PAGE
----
Lynette, who blogs at The World As I See It, My Life As It Happens, takes us on a journey of her initial lack of interest in Occupy Halifax to a ripening consciousness of what the movement could become and the role of disabled activists within it. In her post, Occupy your Heart, Occupy Your Mind, Occupy Your World, she begins her discussion of the role and burden of the disabled activist in this way:

But if I stepped back and did not get involved, i could not expect anyone in the occupy movement to represent my interests as a disabled woman. A homeless addict or a third-year college student who has never met a blind person isn’t likely to understand how society should change to include me and others like me. If I don’t make my voice heard, then I can’t expect the movement to recognize my needs.

Deciding Against Occupy

Like Lynette, Brooke at Ruled by Paws started out leaning in one direction and ended up in the other. Whereas Lynette started out skeptical and ended up being drawn in by the movement, Brooke initially thought the movement had appealing ideas, but upon reflecting on what a successful Occupy movement would mean, she has decided she is not in favor of it. In The Occupy Movement, she starts out her ponderings with questions:

I have found myself more and more skeptical of its effectiveness and continue to wonder if the ‘99%’ includes people like myself. If the Movement were successful, would I benefit? Would the world become more accepting and accommodating of people with disabilities? Or would we be pushed aside, and left to fend for ourselves in an even more undemocratic and economically unbalanced society.

Exclusion and Alienation

Even among pro-Occupy activists, the relationship between Occupy and disability rights is not all shiny-happy-people-holding-hands! Some who have participated — or tried to participate and been thwarted — in Occupy activities have met with ableism.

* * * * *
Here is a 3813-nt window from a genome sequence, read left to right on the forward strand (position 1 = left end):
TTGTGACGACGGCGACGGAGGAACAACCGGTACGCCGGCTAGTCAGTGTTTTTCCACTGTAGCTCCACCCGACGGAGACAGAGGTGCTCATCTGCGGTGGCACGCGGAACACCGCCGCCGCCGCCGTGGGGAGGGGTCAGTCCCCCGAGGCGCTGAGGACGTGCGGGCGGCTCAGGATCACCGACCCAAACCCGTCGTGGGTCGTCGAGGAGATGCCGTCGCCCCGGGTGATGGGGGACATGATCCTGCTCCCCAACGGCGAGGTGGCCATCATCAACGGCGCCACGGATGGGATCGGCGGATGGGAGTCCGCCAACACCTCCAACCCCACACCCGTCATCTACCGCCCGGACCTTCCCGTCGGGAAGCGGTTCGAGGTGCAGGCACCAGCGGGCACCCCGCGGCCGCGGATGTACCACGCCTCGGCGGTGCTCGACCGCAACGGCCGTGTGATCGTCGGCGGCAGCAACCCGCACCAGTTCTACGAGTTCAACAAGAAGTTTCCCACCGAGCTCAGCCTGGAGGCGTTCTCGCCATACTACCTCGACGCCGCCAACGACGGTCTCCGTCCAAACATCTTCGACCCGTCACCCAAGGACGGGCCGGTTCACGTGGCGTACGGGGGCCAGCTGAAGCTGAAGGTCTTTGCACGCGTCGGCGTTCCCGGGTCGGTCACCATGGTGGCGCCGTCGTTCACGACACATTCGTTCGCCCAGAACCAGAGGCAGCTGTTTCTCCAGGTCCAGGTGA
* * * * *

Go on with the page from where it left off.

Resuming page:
One of the most powerful posts I’ve read about Occupy and disability — and which has been much discussed and ranted about in the disability activist community — details the infuriating, heart-wrenching, and all-to-familiar experience of Big Noise in her post, Who Are My Brothers and Sisters in the Struggle for Justice? So many amazingly appalling things take place, I couldn’t decide what aspect to tease: That the organizers picked a meeting space up three flights of stairs? That they booed the blogger’s allies when they raised access concerns? That they used sexist comments to try to shut up her husband? That try tried to turn things back around on her and give her a sob story? If you are an Occupy activist who is not familiar with disability access issues, you seriously need to read this post!

Noah’s post, Dear Ableist Assholes in Occupy Seattle, gets right to the point in his first two sentences: “I am a wheelchair user who took part in the December 12th West coast Port shutdown. I want to say fuck you to all the people who belittled me and talk down to me while I was out there.” Along with his link for the carnival, Noah provided some interesting information about how the post was received and why it’s at Our American Generation:

This is an open letter I posted in the Occupy Seattle Facebook. It has since been removed from the group page because of the controversy it started. The comments it received were very harsh and offensive to many people. The letter was a response to the way I along with my friends were being treated. The harsh language was used on purpose to show that people with disabilities are not submissive and to question how people view myself.

Anonymous, posting at Occupy at Home (#OAH), urges members of the movement to become aware of multiple chemical sensitivity (MCS) access, as well as to make the connection between the 99 percent movement, MCS, and corporate interests. To the Other 99%: Dump the Corporate Toxins & Let Us Join You! Anonymous declares: